Fitch Downgrades Ambac to AA

Well, what I thought never would happen, finally happened. Fitch downgraded Ambac to AA.

Credit rating agency Fitch Ratings downgraded bond insurer Ambac Financial Group Inc. to "AA" from "AAA" on Friday, which could force the company to stop writing new insurance...

The rating also remains on negative credit watch for a further downgrade.

Fitch also adjusted the ratings on 137,990 municipal bonds and 114 non-municipal issues as needed (higher of the underlying rating or Ambac├Ęs new AA rating).

I invested in Ambac with the expectation that it will retain its AAA rating. However, that is not what happened and I'm forced to consider the situation as it has unfolded. Losing the AAA rating is a big disappointment to me given that one of my reasons for investing in Ambac was with the thought that it would retain its rating while others were downgraded. This is going to get complicated (I hope Ambac fleshes out some strategy in the conference call on Tuesday) but it essentially means the following in my opinion:

  1. Its municipal bond business will literally go to zero. Ambac may still be able to write some credit enhancement for A or lower rated muni bonds.
  2. Customers will lose faith in Ambac. Ambac's brand has been permanently tarnished. Getting back the AAA is out of the question for years--if ever.
  3. Ambac needs to come up with a completely new strategy for its raison d'etre (i.e. reason for being). It has little expertise in writing AA insurance.
  4. It seems likely that nearly all the other monolines, except Assured Guaranty, Berkshire Hataway Assurance, and a select few, will be downgraded as well. I think MBIA will be downgraded (although there is a possibility it may not). If there is widescale downgrades, the competitive advantage of Ambac does not diminish as much. Nevertheless, AGO, BRK-B, and others, will take away business.
  5. Those holding Ambac-insured AAA bonds will see the value of their bonds fall to its underlying rating or AA (whichever is higher). You should see some sell offs in the muni bond market, which tends to be sensitive to AAA ratings (some investment funds, banks, and others, only hold AAA-rated bonds). Structured products, and others, will also see some price erosion. This will likely cause mild write-downs at investment banks, hedge funds, and others who hold AAA-rated Ambac-insured bonds with lower underlying rating.

The fact that Ambac has an interim CEO right now doesn't help matters. There is little more to be said than what CAK said when he lost respect for the former CEO due to his abrupt resignation. Anyway, the new interim CEO has been on the Ambac board for a while and has good experience in other financial institutions so we need to wait and see what transpires.

The run-off value still looks to be much higher than the share price. I have been thinking about this all day and will see if I have any concrete thoughts on this later. Ambac is going to be a long-term investment whether you like it or not.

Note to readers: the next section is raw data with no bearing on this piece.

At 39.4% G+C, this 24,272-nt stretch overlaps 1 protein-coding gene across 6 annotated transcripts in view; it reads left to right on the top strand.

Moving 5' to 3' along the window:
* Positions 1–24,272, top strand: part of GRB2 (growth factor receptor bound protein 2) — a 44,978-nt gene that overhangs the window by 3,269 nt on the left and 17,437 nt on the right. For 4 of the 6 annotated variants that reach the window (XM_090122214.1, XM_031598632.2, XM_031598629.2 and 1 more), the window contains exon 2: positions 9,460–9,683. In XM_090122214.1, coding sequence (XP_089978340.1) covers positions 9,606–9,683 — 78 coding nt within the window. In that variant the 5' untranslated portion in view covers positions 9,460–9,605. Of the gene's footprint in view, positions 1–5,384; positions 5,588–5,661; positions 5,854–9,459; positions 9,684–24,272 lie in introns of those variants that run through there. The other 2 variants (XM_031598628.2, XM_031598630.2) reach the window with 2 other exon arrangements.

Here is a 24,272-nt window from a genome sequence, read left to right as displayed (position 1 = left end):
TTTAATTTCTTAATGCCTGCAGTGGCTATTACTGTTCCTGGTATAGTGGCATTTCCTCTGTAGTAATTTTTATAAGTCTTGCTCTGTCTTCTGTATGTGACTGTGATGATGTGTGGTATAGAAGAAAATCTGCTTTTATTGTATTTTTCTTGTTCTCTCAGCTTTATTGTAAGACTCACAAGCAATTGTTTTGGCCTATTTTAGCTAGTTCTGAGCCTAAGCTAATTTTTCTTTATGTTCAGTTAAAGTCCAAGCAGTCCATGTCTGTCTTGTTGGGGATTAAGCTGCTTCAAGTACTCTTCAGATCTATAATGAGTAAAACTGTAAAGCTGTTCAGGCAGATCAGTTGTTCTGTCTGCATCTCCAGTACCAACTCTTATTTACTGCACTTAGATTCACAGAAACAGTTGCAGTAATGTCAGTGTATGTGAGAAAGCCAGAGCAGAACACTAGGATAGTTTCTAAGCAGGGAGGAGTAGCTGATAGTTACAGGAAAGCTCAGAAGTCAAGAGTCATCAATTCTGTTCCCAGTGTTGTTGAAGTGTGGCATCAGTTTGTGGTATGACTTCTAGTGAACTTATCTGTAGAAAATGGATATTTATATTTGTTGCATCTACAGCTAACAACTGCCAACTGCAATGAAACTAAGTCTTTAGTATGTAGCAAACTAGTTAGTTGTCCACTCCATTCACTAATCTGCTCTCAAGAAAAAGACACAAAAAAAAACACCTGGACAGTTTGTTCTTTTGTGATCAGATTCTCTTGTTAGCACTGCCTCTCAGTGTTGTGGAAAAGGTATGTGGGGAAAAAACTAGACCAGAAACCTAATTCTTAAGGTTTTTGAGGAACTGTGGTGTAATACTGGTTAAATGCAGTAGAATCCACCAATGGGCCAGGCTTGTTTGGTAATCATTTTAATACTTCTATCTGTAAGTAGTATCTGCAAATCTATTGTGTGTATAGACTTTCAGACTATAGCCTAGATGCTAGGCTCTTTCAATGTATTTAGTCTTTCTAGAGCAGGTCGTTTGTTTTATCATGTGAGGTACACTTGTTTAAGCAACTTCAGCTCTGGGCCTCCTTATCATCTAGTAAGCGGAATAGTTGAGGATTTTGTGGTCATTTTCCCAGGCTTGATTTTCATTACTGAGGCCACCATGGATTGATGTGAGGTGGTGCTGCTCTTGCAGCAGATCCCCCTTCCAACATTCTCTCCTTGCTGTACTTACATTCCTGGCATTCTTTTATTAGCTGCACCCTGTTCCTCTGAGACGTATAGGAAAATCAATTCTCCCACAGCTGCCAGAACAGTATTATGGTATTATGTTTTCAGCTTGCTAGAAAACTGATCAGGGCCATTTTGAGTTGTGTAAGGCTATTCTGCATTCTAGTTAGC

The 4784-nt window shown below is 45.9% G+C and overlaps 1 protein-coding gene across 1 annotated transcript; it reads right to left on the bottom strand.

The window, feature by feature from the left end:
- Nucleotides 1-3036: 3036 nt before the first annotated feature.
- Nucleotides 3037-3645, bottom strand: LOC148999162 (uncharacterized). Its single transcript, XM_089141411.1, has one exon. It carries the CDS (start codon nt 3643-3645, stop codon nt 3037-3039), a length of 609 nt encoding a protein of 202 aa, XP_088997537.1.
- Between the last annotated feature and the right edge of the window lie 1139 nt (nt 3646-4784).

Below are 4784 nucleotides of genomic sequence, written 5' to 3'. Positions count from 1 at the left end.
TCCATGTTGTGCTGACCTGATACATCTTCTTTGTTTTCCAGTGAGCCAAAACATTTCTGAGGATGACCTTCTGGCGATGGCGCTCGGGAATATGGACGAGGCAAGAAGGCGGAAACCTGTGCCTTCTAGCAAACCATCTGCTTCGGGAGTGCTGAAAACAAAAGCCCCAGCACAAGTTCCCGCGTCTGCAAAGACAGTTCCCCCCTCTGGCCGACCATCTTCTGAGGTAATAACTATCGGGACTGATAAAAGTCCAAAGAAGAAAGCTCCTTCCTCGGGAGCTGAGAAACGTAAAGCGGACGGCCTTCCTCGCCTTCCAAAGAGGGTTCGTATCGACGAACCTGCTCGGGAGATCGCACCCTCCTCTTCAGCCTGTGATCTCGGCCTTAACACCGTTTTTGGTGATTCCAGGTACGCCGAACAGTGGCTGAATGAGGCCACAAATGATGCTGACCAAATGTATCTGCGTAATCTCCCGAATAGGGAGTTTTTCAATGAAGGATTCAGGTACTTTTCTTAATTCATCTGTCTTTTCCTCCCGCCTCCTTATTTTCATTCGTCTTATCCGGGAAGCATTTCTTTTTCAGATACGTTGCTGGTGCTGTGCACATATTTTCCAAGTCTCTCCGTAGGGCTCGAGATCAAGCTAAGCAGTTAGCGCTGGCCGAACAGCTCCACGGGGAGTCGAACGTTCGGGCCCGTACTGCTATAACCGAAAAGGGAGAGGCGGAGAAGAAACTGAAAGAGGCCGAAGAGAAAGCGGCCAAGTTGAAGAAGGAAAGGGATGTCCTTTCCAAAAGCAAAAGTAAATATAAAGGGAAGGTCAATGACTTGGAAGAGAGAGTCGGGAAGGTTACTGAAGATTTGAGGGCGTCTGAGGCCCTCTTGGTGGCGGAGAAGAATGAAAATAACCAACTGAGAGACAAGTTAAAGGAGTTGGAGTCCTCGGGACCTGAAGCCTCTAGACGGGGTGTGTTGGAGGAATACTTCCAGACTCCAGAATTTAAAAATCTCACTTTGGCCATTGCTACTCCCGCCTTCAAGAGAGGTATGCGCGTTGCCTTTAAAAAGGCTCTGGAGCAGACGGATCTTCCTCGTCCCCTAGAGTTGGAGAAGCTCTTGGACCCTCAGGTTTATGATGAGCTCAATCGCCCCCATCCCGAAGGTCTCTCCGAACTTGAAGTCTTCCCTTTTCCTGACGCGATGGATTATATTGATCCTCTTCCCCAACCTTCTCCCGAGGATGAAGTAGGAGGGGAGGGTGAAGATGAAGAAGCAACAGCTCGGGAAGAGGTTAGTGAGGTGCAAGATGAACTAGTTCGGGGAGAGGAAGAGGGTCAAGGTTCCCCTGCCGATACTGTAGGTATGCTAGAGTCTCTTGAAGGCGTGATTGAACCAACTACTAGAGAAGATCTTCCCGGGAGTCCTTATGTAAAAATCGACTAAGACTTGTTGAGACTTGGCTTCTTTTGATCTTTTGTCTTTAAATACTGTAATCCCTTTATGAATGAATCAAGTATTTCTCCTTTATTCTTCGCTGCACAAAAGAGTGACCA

1. I put everything in this stock also. I am going to find a tall building. LMFAO!!!

  2. I only put 25% (or maybe around 30%) in so it's not a total disaster. But it's still a huge paper loss--and is the biggest dollar loss in my life. But before you jump (assuming you are still reading this ;) )...

    The situation isn't as dire as it seems IMO. It's very murky but the book value is still high. People like Jim Cramer and others don't understand (because they only look at the stock price) but the book value is around $20 (adjusted book value is around $50). This is all after taking that massive mark-to-market loss recently. Assuming there isn't political intervention to hurt Ambac (there will be pressure on the insurance regulator to find some scapegoat and the monolines are a good candidate), that book value is what the company should be worth (assuming you think losses have mostly been accounted for). Unlike manufacturing companies or retailers, homebuilders, or whatever, there is no inventory, patents, land, etc that may overstate the book value. What you see is what you get. What is unknown is the potential for future losses.

    I could be wrong but I'm starting to understand what Martin Whitman was saying. Read his commentary and see if you can value the company. The only uncertainty is future losses, which I believe will be lower than before (most of the huge losses are likely already accounted for; Ambac stopped writing insurance on risky stuff in mid-2007)...

  3. This is why I say I might be the dumbest guy on the planet but if I was slightly richer (or had a professional job), I actually wouldn't mind buying Ambac right now. I don't know. Either my thinking is severely wrong or there is a lot of unrealized value here...

    Anyway, the situation now will resemble bankrupty (although it's not)... so it's time to evaluate the book value more thoroughly, instead of looking at future growth rates, or new business generation, or whatever...

  4. Before I mislead anyone, I will say that if losses turn out to be really large in the future, then Ambac can actually go bankrupt.


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